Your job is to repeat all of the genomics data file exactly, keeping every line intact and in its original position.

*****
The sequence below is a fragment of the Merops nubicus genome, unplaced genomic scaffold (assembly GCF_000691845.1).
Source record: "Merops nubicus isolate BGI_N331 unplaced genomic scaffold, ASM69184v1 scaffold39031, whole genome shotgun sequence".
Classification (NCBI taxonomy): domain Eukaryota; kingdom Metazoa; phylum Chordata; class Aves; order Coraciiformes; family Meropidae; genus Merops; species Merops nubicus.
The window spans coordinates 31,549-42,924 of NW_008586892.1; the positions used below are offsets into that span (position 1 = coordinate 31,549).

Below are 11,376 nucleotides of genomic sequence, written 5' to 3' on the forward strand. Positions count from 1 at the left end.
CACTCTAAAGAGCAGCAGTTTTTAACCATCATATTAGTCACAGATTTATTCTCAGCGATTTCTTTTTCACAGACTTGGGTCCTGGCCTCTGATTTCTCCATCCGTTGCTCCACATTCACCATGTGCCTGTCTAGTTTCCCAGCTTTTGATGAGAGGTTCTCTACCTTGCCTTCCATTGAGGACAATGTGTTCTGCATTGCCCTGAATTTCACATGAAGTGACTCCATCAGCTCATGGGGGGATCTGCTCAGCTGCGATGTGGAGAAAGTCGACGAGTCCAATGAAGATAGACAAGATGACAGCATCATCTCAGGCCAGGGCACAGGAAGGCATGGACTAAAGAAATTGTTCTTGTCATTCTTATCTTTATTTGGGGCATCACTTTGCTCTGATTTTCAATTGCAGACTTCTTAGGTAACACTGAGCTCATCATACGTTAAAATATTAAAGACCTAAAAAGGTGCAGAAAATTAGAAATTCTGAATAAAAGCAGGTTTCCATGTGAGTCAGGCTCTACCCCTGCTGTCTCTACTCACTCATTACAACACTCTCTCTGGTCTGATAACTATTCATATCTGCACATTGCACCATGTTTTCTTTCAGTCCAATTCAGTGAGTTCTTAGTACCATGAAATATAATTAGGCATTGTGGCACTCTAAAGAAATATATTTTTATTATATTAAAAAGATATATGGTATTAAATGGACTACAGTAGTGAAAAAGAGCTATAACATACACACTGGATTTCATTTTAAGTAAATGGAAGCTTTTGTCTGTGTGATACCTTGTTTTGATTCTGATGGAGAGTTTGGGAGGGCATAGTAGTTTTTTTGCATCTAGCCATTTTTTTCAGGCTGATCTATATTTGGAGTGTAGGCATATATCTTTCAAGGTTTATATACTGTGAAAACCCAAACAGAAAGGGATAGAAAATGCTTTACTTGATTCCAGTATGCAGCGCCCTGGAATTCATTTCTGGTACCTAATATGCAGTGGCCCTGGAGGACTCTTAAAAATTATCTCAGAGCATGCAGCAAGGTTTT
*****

The sequence below is a fragment of the Merops nubicus genome, unplaced genomic scaffold (assembly GCF_000691845.1).
Source record: "Merops nubicus isolate BGI_N331 unplaced genomic scaffold, ASM69184v1 scaffold39031, whole genome shotgun sequence".
Classification (NCBI taxonomy): domain Eukaryota; kingdom Metazoa; phylum Chordata; class Aves; order Coraciiformes; family Meropidae; genus Merops; species Merops nubicus.
The window spans coordinates 31,549-42,924 of NW_008586892.1; the positions used below are offsets into that span (position 1 = coordinate 31,549).

Below are 11,376 nucleotides of genomic sequence, written 5' to 3' on the forward strand. Positions count from 1 at the left end.
CACTCTAAAGAGCAGCAGTTTTTAACCATCATATTAGTCACAGATTTATTCTCAGCGATTTCTTTTTCACAGACTTGGGTCCTGGCCTCTGATTTCTCCATCCGTTGCTCCACATTCACCATGTGCCTGTCTAGTTTCCCAGCTTTTGATGAGAGGTTCTCTACCTTGCCTTCCATTGAGGACAATGTGTTCTGCATTGCCCTGAATTTCACATGAAGTGACTCCATCAGCTCATGGGGGGATCTGCTCAGCTGCGATGTGGAGAAAGTCGACGAGTCCAATGAAGATAGACAAGATGACAGCATCATCTCAGGCCAGGGCACAGGAAGGCATGGACTAAAGAAATTGTTCTTGTCATTCTTATCTTTATTTGGGGCATCACTTTGCTCTGATTTTCAATTGCAGACTTCTTAGGTAACACTGAGCTCATCATACGTTAAAATATTAAAGACCTAAAAAGGTGCAGAAAATTAGAAATTCTGAATAAAAGCAGGTTTCCATGTGAGTCAGGCTCTACCCCTGCTGTCTCTACTCACTCATTACAACACTCTCTCTGGTCTGATAACTATTCATATCTGCACATTGCACCATGTTTTCTTTCAGTCCAATTCAGTGAGTTCTTAGTACCATGAAATATAATTAGGCATTGTGGCACTCTAAAGAAATATATTTTTATTATATTAAAAAGATATATGGTATTAAATGGACTACAGTAGTGAAAAAGAGCTATAACATACACACTGGATTTCATTTTAAGTAAATGGAAGCTTTTGTCTGTGTGATACCTTGTTTTGATTCTGATGGAGAGTTTGGGAGGGCATAGTAGTTTTTTTGCATCTAGCCATTTTTTTCAGGCTGATCTATATTTGGAGTGTAGGCATATATCTTTCAAGGTTTATATACTGTGAAAACCCAAACAGAAAGGGATAGAAAATGCTTTACTTGATTCCAGTATGCAGCGCCCTGGAATTCATTTCTGGTACCTAATATGCAGTGGCCCTGGAGGACTCTTAAAAATTATCTCAGAGCATGCAGCAAGGTTTT